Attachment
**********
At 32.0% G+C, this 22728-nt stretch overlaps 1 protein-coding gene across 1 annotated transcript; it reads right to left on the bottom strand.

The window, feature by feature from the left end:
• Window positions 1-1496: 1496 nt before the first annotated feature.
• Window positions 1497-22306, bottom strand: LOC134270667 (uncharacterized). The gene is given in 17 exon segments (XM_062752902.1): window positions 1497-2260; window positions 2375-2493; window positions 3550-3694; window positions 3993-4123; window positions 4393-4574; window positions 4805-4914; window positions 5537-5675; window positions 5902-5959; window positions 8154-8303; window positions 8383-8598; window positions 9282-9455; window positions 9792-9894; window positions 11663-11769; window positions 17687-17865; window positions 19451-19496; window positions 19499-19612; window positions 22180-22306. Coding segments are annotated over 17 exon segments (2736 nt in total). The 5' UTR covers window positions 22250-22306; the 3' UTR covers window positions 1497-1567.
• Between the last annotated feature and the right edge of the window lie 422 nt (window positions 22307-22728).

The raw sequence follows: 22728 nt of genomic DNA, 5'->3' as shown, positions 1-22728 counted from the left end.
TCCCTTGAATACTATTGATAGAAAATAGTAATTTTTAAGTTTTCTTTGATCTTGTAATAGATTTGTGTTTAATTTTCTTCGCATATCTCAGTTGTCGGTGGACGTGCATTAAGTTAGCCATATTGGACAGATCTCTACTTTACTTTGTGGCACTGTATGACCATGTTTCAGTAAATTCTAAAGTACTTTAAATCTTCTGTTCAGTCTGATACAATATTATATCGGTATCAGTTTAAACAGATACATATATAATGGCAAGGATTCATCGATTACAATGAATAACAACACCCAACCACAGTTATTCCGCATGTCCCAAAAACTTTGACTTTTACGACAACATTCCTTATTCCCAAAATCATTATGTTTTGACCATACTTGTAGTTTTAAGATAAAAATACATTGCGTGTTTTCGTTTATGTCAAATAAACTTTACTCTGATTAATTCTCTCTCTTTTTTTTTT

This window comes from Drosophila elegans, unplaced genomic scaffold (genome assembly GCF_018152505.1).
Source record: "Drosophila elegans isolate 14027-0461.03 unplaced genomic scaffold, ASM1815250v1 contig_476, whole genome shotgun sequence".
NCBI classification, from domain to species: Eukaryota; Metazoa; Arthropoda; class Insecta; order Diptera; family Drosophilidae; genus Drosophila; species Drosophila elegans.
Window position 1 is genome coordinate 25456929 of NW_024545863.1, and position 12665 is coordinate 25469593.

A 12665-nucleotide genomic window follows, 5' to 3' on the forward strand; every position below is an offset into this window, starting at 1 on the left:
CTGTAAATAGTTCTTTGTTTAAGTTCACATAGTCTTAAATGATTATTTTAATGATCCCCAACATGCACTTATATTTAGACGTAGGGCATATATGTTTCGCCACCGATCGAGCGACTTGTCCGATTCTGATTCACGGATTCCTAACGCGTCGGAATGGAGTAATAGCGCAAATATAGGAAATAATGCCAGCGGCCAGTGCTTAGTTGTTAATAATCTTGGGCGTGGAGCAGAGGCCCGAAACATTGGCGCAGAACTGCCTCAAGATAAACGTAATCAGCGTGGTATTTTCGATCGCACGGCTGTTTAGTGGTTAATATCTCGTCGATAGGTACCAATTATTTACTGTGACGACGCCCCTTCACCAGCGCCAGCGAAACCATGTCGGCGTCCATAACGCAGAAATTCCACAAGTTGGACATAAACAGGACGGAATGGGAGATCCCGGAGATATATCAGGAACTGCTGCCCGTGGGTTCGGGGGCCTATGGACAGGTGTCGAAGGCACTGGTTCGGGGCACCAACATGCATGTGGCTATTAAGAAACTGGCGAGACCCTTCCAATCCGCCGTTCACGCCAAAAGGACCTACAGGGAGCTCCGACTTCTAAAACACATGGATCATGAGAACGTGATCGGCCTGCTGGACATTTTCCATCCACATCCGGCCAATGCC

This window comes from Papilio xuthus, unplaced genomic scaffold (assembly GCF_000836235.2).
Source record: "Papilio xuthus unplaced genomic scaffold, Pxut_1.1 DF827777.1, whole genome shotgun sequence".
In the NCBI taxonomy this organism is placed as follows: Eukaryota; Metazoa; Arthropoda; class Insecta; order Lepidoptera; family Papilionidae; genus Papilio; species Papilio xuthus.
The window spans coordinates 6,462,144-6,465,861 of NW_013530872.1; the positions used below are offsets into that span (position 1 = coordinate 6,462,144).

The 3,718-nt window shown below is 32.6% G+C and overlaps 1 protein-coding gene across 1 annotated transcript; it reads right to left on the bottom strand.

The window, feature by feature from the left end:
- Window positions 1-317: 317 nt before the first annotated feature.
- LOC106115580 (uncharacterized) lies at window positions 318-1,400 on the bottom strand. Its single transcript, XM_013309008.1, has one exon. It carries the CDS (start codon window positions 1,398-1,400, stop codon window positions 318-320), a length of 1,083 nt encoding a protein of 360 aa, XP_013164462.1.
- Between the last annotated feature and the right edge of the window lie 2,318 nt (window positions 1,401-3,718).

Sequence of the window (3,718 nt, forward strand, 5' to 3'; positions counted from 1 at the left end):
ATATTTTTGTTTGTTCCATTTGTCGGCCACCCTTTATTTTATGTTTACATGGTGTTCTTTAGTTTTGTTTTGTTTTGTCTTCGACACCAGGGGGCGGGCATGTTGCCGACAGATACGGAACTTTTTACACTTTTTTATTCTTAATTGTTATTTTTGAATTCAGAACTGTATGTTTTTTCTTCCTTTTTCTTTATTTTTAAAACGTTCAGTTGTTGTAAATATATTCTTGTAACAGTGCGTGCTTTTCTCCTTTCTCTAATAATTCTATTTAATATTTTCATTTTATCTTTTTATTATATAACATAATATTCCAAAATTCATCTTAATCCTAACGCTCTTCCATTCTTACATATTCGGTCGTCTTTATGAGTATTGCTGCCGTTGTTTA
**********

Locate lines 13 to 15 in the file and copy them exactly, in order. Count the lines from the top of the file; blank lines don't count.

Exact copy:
CTGTAAATAGTTCTTTGTTTAAGTTCACATAGTCTTAAATGATTATTTTAATGATCCCCAACATGCACTTATATTTAGACGTAGGGCATATATGTTTCGCCACCGATCGAGCGACTTGTCCGATTCTGATTCACGGATTCCTAACGCGTCGGAATGGAGTAATAGCGCAAATATAGGAAATAATGCCAGCGGCCAGTGCTTAGTTGTTAATAATCTTGGGCGTGGAGCAGAGGCCCGAAACATTGGCGCAGAACTGCCTCAAGATAAACGTAATCAGCGTGGTATTTTCGATCGCACGGCTGTTTAGTGGTTAATATCTCGTCGATAGGTACCAATTATTTACTGTGACGACGCCCCTTCACCAGCGCCAGCGAAACCATGTCGGCGTCCATAACGCAGAAATTCCACAAGTTGGACATAAACAGGACGGAATGGGAGATCCCGGAGATATATCAGGAACTGCTGCCCGTGGGTTCGGGGGCCTATGGACAGGTGTCGAAGGCACTGGTTCGGGGCACCAACATGCATGTGGCTATTAAGAAACTGGCGAGACCCTTCCAATCCGCCGTTCACGCCAAAAGGACCTACAGGGAGCTCCGACTTCTAAAACACATGGATCATGAGAACGTGATCGGCCTGCTGGACATTTTCCATCCACATCCGGCCAATGCC

This window comes from Papilio xuthus, unplaced genomic scaffold (assembly GCF_000836235.2).
Source record: "Papilio xuthus unplaced genomic scaffold, Pxut_1.1 DF827777.1, whole genome shotgun sequence".